Don Pilch has some unique experiences in reinventing himself. He worked as an accountant, information technology manager, financial management executive and as a massage therapist before going to medical school. Now he’s a psychiatry resident at Upstate.
“Everybody has his or her own way of making a big decision,” he says. Some take an analytical approach; some make decisions based on intuition or gut instinct. Don found he made the best decisions when he used both methods and reached the same conclusion. For example, when he chose a place to live, he compared several apartments’ features, location and cost, etc. He also sat down in each apartment and imagined himself living there, taking note of how the place felt, his gut reaction. The place he chose was the one that both made sense analytically and “felt right.”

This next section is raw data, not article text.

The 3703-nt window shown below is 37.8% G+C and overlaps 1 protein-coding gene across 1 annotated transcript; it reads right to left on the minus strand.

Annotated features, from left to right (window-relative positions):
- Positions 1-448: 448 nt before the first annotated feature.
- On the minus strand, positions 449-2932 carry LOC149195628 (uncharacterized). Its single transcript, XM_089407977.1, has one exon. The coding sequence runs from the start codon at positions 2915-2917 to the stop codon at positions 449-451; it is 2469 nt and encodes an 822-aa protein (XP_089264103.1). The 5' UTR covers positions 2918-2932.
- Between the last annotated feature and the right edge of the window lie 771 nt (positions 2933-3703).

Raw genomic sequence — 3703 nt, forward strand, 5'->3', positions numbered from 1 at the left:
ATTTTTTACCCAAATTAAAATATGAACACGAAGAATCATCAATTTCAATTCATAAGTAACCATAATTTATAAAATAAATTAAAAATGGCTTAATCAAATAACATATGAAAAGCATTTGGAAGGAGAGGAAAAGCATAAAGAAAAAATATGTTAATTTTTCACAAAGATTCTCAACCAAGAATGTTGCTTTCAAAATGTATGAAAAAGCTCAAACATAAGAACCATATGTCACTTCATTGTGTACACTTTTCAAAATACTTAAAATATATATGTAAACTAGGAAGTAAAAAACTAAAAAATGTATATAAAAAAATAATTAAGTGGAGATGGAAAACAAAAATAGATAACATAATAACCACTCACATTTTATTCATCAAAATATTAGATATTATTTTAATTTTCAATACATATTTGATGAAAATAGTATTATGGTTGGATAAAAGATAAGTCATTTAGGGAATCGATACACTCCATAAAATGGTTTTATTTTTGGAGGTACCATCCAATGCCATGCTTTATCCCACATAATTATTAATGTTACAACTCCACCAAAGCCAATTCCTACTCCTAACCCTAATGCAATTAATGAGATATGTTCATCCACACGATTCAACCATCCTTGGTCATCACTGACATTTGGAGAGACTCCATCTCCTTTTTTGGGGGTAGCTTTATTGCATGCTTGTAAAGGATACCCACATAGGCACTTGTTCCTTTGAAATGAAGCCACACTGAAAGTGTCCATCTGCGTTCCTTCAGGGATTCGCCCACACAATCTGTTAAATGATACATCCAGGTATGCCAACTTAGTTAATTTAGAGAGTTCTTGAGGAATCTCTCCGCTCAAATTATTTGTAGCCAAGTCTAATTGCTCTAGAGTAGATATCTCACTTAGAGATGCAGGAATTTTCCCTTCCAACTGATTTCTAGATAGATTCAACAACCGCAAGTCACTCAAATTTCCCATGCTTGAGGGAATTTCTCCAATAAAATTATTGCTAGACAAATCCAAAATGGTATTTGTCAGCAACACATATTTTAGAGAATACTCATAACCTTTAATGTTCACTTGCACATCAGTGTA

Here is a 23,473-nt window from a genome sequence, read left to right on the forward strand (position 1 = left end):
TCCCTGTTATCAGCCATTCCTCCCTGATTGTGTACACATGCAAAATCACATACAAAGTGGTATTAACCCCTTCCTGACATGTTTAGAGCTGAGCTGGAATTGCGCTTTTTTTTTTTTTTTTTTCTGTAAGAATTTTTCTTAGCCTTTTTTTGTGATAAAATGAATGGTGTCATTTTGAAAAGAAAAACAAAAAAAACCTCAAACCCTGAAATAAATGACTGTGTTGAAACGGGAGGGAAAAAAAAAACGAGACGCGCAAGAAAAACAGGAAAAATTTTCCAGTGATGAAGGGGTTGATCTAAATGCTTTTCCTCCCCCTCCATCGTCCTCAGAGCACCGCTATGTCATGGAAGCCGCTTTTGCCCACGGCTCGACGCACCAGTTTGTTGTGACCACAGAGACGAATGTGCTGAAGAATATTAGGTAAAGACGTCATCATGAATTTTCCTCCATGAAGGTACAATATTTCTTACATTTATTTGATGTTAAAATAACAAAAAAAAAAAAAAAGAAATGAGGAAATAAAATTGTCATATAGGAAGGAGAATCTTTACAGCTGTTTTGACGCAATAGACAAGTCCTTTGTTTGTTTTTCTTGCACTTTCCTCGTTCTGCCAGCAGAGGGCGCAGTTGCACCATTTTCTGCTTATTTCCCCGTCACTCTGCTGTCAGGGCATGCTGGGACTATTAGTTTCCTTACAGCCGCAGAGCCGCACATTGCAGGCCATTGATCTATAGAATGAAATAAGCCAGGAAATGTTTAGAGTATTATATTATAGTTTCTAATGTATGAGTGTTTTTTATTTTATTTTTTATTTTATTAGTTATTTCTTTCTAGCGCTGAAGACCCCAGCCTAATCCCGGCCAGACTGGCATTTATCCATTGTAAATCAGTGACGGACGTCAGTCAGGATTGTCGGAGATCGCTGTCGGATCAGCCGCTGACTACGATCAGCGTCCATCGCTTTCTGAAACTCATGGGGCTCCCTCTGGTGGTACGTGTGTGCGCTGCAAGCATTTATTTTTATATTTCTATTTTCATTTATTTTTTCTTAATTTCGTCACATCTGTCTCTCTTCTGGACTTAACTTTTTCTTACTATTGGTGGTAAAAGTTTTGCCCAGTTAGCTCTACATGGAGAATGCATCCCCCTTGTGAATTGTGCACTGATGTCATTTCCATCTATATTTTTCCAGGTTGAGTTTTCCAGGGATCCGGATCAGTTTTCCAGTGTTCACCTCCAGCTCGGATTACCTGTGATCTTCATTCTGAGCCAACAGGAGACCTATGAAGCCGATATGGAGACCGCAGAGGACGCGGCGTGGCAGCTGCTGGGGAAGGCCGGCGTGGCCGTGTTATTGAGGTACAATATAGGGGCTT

When it comes to choosing a career, he suggests shadowing several people in the fields in which you are interested. During each experience, consider whether you could see yourself doing the actual work you are observing. Afterwards, ask yourself: which experience felt the least like work? Which would you like doing, even if you were not being paid?
Those answers can lead to more introspection. Analyze what it is about particular work that is the most satisfying to you, and that may help you decide how you want to spend your life.